Hit Broadway musicals such as “Les Misérables” and “Into the Woods” may have taken a few decades to reach the big screen, but that might not end up being the case with the stage musical sensation “Wicked.” Producer Marc Platt, who’s film “Into the Woods” is currently in theaters, has confirmed that the “Wicked” movie is currently on a trajectory to reach theaters as soon as 2016.
“Wicked” is the award-winning Broadway musical that premiered in 2003 and based on author Gregory Maguire’s 1995 novel, “Wicked: The Life and Times of the Wicked Witch of the West.” Both the musical and Maguire’s book are revisionist fairy tales that offer a backstory for the Wicked Witch of the West, whose real name is Elphaba, and paint the character as being more of a misunderstood anti-hero, while also revealing untold details about her sister and the witch Glinda.
Platt also, on top of confirming the film’s production, also confirmed the long standing rumor that Oscar-nominee Stephen Daldry, director of such films as “Billy Elliot,” “The Reader” and “Extremely Loud & Incredibly Close” is the helmsman on Wicked, adding that “He’s been on for a year or two.” The producer also mentioned the screenplay is in the process of being written by Winnie Holzman, who is refashioning her original “Wicked” musical book as a movie script (similar to what James Lapine did with “Into the Woods”).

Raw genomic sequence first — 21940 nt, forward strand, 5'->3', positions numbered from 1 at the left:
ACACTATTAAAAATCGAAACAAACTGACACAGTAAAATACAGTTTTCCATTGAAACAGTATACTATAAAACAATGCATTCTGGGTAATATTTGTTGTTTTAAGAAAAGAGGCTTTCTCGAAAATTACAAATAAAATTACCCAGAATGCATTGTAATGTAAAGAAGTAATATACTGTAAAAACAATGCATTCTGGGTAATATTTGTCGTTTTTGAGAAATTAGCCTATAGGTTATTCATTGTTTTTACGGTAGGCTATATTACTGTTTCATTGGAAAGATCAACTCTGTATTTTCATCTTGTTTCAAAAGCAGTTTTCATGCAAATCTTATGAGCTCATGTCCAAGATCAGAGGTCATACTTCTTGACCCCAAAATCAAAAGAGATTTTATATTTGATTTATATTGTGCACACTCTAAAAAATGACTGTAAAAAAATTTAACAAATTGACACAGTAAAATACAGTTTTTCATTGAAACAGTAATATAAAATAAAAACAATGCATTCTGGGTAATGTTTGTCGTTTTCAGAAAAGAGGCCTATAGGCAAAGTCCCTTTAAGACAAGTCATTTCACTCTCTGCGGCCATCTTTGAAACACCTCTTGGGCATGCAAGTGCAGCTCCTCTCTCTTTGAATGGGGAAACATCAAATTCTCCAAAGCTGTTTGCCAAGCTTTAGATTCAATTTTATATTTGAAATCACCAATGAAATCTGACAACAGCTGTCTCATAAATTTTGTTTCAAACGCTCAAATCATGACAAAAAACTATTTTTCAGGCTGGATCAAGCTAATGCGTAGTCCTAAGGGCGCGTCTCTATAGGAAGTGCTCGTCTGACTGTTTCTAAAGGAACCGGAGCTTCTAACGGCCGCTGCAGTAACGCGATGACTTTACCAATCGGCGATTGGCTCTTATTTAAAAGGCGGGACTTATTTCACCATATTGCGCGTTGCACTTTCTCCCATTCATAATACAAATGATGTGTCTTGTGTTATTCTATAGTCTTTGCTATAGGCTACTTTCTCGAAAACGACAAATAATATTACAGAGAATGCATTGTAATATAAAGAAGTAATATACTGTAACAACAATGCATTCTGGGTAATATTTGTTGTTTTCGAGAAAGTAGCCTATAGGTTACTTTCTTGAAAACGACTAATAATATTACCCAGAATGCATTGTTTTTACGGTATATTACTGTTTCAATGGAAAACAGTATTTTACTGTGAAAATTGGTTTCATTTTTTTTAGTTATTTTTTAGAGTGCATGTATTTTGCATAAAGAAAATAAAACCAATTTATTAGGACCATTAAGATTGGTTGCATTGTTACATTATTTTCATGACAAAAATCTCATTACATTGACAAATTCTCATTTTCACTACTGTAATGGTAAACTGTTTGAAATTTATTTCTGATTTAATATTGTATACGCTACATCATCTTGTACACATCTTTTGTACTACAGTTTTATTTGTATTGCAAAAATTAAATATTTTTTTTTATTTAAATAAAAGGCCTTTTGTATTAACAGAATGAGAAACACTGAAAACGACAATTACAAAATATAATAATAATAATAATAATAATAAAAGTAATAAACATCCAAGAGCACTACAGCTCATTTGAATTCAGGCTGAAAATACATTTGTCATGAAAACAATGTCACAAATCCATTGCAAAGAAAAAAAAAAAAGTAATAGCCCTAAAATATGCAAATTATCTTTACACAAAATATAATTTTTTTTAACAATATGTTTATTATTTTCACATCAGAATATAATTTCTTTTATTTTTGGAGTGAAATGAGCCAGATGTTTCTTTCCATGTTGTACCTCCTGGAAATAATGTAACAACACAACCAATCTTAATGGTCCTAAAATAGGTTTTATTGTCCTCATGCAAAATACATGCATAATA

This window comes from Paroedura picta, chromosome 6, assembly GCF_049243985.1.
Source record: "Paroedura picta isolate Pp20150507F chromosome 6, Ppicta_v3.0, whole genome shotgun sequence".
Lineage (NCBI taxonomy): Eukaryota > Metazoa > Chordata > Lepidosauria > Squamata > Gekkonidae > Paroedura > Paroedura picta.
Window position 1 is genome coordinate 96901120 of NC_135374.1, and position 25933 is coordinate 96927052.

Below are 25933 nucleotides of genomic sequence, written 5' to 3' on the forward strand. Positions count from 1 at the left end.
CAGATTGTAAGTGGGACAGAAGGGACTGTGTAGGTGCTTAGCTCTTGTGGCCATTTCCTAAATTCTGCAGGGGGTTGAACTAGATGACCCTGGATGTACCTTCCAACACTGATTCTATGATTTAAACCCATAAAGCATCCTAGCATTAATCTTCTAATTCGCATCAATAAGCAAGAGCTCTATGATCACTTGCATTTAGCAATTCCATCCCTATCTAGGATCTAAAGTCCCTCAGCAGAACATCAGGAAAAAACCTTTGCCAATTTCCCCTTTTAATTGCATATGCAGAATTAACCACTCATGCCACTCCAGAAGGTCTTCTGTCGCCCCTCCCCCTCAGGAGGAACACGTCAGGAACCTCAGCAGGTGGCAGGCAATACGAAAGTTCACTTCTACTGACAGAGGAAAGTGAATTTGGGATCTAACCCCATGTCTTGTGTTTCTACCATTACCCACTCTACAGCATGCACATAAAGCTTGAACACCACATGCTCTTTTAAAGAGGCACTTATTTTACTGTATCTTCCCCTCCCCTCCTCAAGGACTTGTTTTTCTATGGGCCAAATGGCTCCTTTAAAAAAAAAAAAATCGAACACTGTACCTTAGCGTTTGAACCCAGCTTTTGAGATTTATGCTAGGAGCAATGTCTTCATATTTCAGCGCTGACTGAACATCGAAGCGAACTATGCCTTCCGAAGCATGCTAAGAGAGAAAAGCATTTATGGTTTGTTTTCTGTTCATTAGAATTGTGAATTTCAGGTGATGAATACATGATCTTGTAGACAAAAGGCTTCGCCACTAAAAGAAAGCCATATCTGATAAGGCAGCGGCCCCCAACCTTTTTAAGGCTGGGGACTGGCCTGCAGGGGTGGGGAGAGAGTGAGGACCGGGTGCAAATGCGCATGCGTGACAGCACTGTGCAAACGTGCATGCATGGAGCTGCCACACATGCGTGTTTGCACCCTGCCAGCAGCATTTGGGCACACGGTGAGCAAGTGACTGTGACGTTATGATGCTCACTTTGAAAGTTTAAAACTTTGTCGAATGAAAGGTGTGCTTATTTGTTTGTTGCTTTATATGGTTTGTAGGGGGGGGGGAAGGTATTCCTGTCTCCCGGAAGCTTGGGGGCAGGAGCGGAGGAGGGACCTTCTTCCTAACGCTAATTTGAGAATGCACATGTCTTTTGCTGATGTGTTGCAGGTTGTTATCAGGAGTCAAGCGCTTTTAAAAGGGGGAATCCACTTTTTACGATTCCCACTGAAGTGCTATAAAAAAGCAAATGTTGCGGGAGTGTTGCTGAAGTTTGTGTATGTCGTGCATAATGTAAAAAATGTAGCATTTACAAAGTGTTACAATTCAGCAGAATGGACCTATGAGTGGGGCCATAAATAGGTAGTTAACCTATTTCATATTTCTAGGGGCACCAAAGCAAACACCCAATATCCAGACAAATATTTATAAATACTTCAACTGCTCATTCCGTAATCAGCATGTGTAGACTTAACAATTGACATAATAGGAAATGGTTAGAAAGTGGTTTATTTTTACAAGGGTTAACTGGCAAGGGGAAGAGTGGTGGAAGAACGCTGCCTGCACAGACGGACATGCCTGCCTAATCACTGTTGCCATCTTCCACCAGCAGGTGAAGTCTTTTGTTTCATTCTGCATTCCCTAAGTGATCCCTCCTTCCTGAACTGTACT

Walt Disney Pictures offered filmgoers a Wicked Witch of the West backstory in “Oz: the Great and Powerful.” Disney’s 2014 financial hit “Maleficent” was very clearly influenced by “Wicked.” However, whereas those two Disney live-action films were critically-divisive at best, “Wicked” is still regarded as being the gold standard for fairy tale re-tellings that add more depth to their villains and heroes alike.
Daldry, all thing considered, doesn’t sound like a bad choice to bring “Wicked” to the big screen. He’s known for making films that are considered the epitome of Oscar bait, but also a sensitive storyteller. His directorial efforts are, as a general rule, respectable. “Billy Elliot,” the film Daldry made his name with, even has musical genre elements to it (and has since become a stage musical). Daldry clearly has experience in that field too.
Studios have gotten in the habit of releasing their stage musicals-turned films at the end of the year, as will continue in 2015, when 20th Century Fox unveils Hugh Jackman’s P.T. Barnum biographical musical “The Greatest Showman on Earth” on Christmas Day.
“Wicked,” should it be ready to arrive in 2016, would likewise make sense as a winter holiday release. It’s has a mixture of critical prestige and family-friendly appeal that could easily give rise to box office success.